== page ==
Visa draws $17.9 billion in record IPO
Credit card giant Visa Inc. sold 406 million shares in its initial public offering at a higher-than-expected $44 apiece, raising $17.9 billion. The shares start trading today under the ticker symbol “V”. Visa easily topped the previous top U.S. IPO, AT&T Wireless’s $10.6 billion offering in 2000. (Bloomberg) Visa makes its money from credit and debit card transaction fees, and doesn’t carry consumer debt on its books. That makes it well-positioned to thrive in a downturn, analysts say, especially if people rely more on credit cards to get by. “Even if people can’t pay back the debt, Visa still makes money,” said Aite Group analyst Gwenn Bezard. “It’s a very attractive company.” (AP in Yahoo! Finance)
China Mobile soars, Sony Ericcson warns
China Mobile, the world’s largest phone carrier, reported a 37 percent jump in quarterly profits, to a better-than-forecast $3.8 billion. China Mobile has about 370 million subscribers—more than the U.S. population—and plans to sign up an additional 80 million this year. The jump in customers comes as growing prosperity in urban areas is spreading out to rural China. (Bloomberg) Meanwhile, slower growth in Europe’s cellphone market caused Sony Ericcson to warn that its first-quarter earnings could fall by half, to about $237 million. “When consumer uncertainty increases,” said analyst Janne Rantanen at Swedish bank Carnegie, cellphone buyers “postpone purchases or buy lower-end models.” (Reuters)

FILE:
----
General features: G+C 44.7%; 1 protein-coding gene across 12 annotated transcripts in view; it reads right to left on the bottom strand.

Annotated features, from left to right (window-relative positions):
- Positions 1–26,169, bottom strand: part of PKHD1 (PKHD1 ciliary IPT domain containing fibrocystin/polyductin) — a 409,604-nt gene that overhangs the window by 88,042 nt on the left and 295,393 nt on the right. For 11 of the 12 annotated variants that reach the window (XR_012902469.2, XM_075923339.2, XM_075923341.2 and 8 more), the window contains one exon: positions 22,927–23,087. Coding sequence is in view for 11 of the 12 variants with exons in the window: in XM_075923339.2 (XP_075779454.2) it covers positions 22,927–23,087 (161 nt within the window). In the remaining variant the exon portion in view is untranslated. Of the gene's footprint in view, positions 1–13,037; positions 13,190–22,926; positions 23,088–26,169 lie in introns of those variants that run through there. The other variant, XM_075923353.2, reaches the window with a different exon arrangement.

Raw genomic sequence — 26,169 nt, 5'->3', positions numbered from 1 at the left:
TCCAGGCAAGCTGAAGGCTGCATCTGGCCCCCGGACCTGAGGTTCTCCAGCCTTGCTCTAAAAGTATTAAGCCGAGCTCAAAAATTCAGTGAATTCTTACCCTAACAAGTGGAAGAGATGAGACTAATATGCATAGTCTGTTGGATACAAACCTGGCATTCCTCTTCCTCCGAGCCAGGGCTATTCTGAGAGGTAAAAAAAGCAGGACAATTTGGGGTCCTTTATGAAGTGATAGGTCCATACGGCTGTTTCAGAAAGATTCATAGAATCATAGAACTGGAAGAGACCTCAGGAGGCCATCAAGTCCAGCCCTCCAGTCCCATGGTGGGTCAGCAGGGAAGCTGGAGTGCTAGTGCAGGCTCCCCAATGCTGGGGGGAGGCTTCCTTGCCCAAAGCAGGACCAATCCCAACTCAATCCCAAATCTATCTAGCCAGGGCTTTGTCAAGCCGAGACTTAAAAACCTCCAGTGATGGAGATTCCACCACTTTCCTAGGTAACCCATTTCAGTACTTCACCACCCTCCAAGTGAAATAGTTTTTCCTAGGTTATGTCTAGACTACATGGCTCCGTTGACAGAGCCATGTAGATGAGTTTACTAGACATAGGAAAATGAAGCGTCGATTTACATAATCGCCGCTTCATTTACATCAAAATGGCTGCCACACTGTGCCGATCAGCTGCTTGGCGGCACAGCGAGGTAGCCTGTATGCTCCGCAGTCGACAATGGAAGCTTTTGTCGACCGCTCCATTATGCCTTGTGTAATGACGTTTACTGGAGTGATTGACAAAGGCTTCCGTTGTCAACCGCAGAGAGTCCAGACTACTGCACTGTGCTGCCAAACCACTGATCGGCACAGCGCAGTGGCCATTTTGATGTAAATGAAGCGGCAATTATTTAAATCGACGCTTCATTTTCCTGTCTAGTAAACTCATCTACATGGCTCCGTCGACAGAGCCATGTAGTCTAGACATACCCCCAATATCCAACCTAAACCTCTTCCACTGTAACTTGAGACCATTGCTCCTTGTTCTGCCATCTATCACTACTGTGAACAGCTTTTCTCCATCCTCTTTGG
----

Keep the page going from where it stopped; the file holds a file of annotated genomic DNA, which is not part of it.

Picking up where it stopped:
U.S. wireless spectrum reaps $19.6 billion
The U.S. auction of a block of the radio spectrum brought in a record $19.6 billion in bids. The winners, mostly wireless companies, were not immediately identified. (The Washington Post, free registration) The 700-megahertz band will be freed up as TV broadcasters switch to digital service. AT&T, Verizon Wireless, and Google were among the bidders in the blind auction; Verizon was seen winning the valuable “C” block for $4.74 billion. (Reuters) The new spectrum allows carriers to “add capacity and extend their nationwide footprints,” said RBC Capital analyst Jonathan Atkin, and also “start building out 4G,” or the powerful next-generation of wireless service. (Bloomberg)
Switching sides, for jobs and redemption
As home foreclosures mount, some of the mortgage brokers and loan officers who contributed to lax lending have switched careers—to mortgage counselors. The new careers are partly due to layoffs in the mortgage industry, and the related boom in nonprofits trying to help homeowners avoid foreclosure, but ex-brokers also say they like helping people. Mortgage industry refugees often make very effective advocates for distressed homeowners, but it can be a tough sell to overcome mistrust on the nonprofit side. “Not all of us ate our own young and spat out the blood,” former broker Bill Whitehouse told his current boss at one Boston-based nonprofit. (The Wall Street Journal)
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